SMYRNA — A who’s who of Republican leadership and donors turned up to a popular Smyrna gun shop and firing range Friday evening to take target practice and show their support to the head of the National Rifle Association, who gave a rallying cry to protect gun rights following mass shootings in El Paso, Texas and Dayton, Ohio, among others.
Adventure Outdoors off South Cobb Drive hosted the fifth annual 11th District GOP Marksmanship Event, which lasted more than four and a half hours and saw a crowd of about 300.
The 11th Congressional District incorporates Bartow and Cherokee counties, as well as parts of Cobb and Fulton.
Attendees milled about the event space, plating barbecue and chatting as 11th District GOP Chairman Brad Carver, Georgia Commissioner of Agriculture Gary Black and other speakers walked to the podium, but when NRA President Carolyn Meadows took the stage, all eyes were locked on her.
Meadows, an east Cobb native and longtime NRA board member, began her speech by thanking state and local politicians for their support and protection of the Second Amendment, but eventually pivoted to respond to recent mass shootings that claimed at least 31 lives in Dayton and El Paso.
Meadows called the attacks “evil acts,” and told the crowd that following those incidents, “lawful gun owners and the NRA are being shamed.”
“We’re called nasty names, and some of us are even harassed. The point is to bully us into retreating from what we know is right — ain’t gonna happen,” said Meadows, who earlier this month hired off-duty Cobb police officers to guard her home. “NRA members and law-abiding Americans, of course as you know, are not the problem.”
While she said the NRA is under attack “in the media, in the courtroom, in the halls of Congress and capitals around the country,” she said the organization “won’t back down,” and will fight for each citizen’s right to own a gun. Guns, she said, are not the problem, adding that “good guys” with guns stop the “bad guys” with them.
Meadows was rewarded with roaring applause.
She closed her speech by urging the crowd, many in MAGA apparel and Trump 2020 accessories, to join the five million-member NRA if they hadn’t already.
“With that, you stand with us to defend our Constitution, our God-given rights and especially the Second Amendment. We’re the good guys and gals, and we still want to protect our country, our loved ones and our family,” she said. “The NRA is still freedom’s safest place.”
Meadows and other speakers also took their opportunities to slam an Aug. 9 tweet from state Sen. Jen Jordan, D-Atlanta, which criticized advertising of the night’s marksmanship event in light of recent shootings.
“Marksmanship Event just two weeks after #ElPaso and #Dayton mass shootings? And GA Republicans wonder why it has lost support of so many suburban women,” Jordan tweeted.
Carver and others thanked Jordan for the tweet, which they said ensured the fifth annual event was the largest so far.
U.S. Rep. Barry Loudermilk, R-Cassville, who represents the 11th District said Jordan’s tweet was an attempt to connect the marksmanship event to a Democratic political agenda, an attempt he called “insane.”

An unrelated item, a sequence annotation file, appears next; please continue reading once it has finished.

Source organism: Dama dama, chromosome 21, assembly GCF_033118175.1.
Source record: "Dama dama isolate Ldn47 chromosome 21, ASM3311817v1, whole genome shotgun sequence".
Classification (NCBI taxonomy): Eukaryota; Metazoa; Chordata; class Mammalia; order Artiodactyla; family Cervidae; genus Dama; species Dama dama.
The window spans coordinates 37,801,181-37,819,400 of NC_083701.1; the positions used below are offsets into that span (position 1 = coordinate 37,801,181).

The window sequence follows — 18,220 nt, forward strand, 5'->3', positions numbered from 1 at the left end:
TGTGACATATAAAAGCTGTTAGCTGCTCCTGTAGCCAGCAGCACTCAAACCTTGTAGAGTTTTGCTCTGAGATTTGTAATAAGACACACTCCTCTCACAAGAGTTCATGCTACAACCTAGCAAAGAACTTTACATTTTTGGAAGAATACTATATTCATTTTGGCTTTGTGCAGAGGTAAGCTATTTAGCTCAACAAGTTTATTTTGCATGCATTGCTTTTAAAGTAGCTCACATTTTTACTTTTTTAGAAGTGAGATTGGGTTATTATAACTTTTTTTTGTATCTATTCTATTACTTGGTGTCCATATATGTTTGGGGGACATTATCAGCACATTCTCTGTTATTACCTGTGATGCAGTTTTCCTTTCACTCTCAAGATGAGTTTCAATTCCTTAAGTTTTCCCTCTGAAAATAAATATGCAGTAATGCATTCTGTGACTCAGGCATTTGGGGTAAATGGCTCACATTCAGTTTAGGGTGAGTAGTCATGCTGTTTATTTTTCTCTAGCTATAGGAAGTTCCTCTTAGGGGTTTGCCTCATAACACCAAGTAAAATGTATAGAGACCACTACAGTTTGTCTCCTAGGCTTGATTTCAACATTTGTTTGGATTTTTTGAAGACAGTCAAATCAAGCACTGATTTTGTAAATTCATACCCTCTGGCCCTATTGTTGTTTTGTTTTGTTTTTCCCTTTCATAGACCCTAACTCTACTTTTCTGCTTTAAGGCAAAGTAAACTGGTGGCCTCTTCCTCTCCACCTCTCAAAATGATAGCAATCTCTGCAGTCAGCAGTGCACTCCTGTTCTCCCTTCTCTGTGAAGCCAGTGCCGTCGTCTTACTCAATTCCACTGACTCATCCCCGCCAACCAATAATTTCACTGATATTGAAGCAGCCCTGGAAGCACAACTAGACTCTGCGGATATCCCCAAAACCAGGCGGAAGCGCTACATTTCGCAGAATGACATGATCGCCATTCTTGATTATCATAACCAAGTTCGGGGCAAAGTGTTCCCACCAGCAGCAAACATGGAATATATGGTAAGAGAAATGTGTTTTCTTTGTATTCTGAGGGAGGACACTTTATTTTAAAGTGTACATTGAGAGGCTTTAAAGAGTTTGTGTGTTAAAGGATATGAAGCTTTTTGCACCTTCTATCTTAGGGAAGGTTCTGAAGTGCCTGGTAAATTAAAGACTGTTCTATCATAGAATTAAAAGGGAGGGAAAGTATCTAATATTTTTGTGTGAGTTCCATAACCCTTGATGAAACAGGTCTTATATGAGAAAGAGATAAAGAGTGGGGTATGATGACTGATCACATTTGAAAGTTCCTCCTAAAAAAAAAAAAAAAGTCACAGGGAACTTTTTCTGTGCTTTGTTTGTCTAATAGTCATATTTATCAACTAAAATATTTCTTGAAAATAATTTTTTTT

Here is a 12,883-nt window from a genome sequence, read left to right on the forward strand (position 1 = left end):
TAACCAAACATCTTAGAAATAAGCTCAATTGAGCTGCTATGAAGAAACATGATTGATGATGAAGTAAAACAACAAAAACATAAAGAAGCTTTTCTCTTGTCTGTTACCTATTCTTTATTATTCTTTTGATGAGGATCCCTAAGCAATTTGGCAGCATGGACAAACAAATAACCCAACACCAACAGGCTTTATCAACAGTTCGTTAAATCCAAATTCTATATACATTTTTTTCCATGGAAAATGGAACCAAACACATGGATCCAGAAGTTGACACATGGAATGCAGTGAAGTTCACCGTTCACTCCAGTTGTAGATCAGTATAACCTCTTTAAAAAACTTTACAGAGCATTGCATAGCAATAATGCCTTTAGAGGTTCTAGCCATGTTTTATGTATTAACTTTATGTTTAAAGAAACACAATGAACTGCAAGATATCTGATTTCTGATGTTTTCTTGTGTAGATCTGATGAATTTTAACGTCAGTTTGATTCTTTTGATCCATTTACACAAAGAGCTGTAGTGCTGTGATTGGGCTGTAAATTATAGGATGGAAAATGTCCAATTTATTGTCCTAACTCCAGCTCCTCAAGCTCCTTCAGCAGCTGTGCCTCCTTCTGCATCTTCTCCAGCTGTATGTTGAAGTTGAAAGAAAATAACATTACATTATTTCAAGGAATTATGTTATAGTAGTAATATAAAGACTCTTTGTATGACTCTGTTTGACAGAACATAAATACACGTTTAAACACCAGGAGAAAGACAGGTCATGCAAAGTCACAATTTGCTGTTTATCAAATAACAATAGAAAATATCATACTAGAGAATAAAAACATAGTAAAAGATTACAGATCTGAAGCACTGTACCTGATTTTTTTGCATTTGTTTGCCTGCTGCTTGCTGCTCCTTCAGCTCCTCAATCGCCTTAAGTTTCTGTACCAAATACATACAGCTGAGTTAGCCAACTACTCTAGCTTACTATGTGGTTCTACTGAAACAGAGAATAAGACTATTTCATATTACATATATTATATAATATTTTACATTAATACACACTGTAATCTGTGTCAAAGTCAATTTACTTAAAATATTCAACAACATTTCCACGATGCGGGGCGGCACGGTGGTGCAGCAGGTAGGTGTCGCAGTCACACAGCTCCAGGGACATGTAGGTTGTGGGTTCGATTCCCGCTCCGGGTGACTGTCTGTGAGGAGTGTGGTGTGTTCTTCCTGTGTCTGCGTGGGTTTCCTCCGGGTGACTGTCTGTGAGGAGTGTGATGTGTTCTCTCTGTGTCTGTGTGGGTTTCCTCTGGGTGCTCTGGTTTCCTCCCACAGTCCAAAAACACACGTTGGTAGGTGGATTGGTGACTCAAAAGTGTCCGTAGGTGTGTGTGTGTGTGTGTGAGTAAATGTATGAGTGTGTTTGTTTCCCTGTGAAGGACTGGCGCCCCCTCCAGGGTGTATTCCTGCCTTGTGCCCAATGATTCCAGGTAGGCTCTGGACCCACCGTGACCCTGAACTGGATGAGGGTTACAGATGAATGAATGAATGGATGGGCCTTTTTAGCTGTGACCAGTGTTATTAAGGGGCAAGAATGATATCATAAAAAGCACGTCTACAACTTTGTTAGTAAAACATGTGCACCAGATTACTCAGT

“Most everybody knows I was involved in a mass shooting in 2017,” Loudermilk said, referring to the June 14 shooting at a practice for an annual charity Congressional baseball game in Alexandria, Virginia. Then-U.S. House Majority Whip Steve Scalise and others were shot in the incident. “Two months later, I was here at this event. You didn’t hear outcry about this event then. The reason? Because they’re not associated.”
Loudermilk said calls for weapon bans in response to mass shootings are the wrong course of action. Those who want guns will get them, legal or not, he said, and guns do not by themselves take lives.
“The whole time that I was being shot at and I see the shooter there, he was pulling the trigger. That gun never arbitrarily shot by itself. It was him that did the act of evil,” Loudermilk said. “And he was a radical leftist and a Bernie Sanders supporter, but I never brought that up. ... So I think it’s shameful, and it’s disrespectful to the victims that you take an incident like that and you try to use it for political gain, and that’s what they’re doing.”
When asked what solutions to gun violence held merit, the Congressman said red flag laws, which would allow police or family members to petition a state court to temporarily remove firearms from a person could be a danger, could carry some weight. Loudermilk said he may be more supportive of state-administered red flag laws, as opposed to federal.
But, he said, there is more work to be done developing those before they can be seriously considered.
Jason Shepherd, chairman of the Cobb County Republican Party, said Meadows, Loudermilk and others hit the nail on the head with their comments. Shepherd said the vast majority of criminals get their guns illegally. And, he said, taking guns from law-abiding citizens, as some would have it, would only make matters worse.
“If you pass a law taking guns away from law-abiding citizens, law-abiding citizens will give up their guns,” he said. “But every day in America, good people with guns are stopping bad people with guns. ... We practice our Second Amendment rights. We have the ability, as law-abiding citizens to stand up against criminal activity.”